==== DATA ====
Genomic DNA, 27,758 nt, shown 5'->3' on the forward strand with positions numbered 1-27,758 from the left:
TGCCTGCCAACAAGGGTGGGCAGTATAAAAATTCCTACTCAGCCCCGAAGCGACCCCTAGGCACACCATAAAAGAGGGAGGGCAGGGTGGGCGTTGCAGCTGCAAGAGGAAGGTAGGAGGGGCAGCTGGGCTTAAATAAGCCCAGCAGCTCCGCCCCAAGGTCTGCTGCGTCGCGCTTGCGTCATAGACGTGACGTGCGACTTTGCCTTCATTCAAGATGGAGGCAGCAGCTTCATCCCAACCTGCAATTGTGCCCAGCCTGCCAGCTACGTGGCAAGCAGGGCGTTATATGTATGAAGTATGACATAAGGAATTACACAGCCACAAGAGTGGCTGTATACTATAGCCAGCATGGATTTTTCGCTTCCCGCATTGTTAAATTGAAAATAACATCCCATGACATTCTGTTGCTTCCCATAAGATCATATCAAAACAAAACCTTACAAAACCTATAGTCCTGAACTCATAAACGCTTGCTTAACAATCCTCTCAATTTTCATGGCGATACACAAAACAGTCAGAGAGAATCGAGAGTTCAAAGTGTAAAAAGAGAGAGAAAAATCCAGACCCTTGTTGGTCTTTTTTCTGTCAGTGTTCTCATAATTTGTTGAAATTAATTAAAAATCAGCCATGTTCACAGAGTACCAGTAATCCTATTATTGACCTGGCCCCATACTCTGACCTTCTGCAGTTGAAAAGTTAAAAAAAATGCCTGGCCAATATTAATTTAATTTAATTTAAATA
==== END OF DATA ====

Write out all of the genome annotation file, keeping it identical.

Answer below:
Genomic DNA, 27,758 nt, shown 5'->3' on the forward strand with positions numbered 1-27,758 from the left:
TGCCTGCCAACAAGGGTGGGCAGTATAAAAATTCCTACTCAGCCCCGAAGCGACCCCTAGGCACACCATAAAAGAGGGAGGGCAGGGTGGGCGTTGCAGCTGCAAGAGGAAGGTAGGAGGGGCAGCTGGGCTTAAATAAGCCCAGCAGCTCCGCCCCAAGGTCTGCTGCGTCGCGCTTGCGTCATAGACGTGACGTGCGACTTTGCCTTCATTCAAGATGGAGGCAGCAGCTTCATCCCAACCTGCAATTGTGCCCAGCCTGCCAGCTACGTGGCAAGCAGGGCGTTATATGTATGAAGTATGACATAAGGAATTACACAGCCACAAGAGTGGCTGTATACTATAGCCAGCATGGATTTTTCGCTTCCCGCATTGTTAAATTGAAAATAACATCCCATGACATTCTGTTGCTTCCCATAAGATCATATCAAAACAAAACCTTACAAAACCTATAGTCCTGAACTCATAAACGCTTGCTTAACAATCCTCTCAATTTTCATGGCGATACACAAAACAGTCAGAGAGAATCGAGAGTTCAAAGTGTAAAAAGAGAGAGAAAAATCCAGACCCTTGTTGGTCTTTTTTCTGTCAGTGTTCTCATAATTTGTTGAAATTAATTAAAAATCAGCCATGTTCACAGAGTACCAGTAATCCTATTATTGACCTGGCCCCATACTCTGACCTTCTGCAGTTGAAAAGTTAAAAAAAATGCCTGGCCAATATTAATTTAATTTAATTTAAATA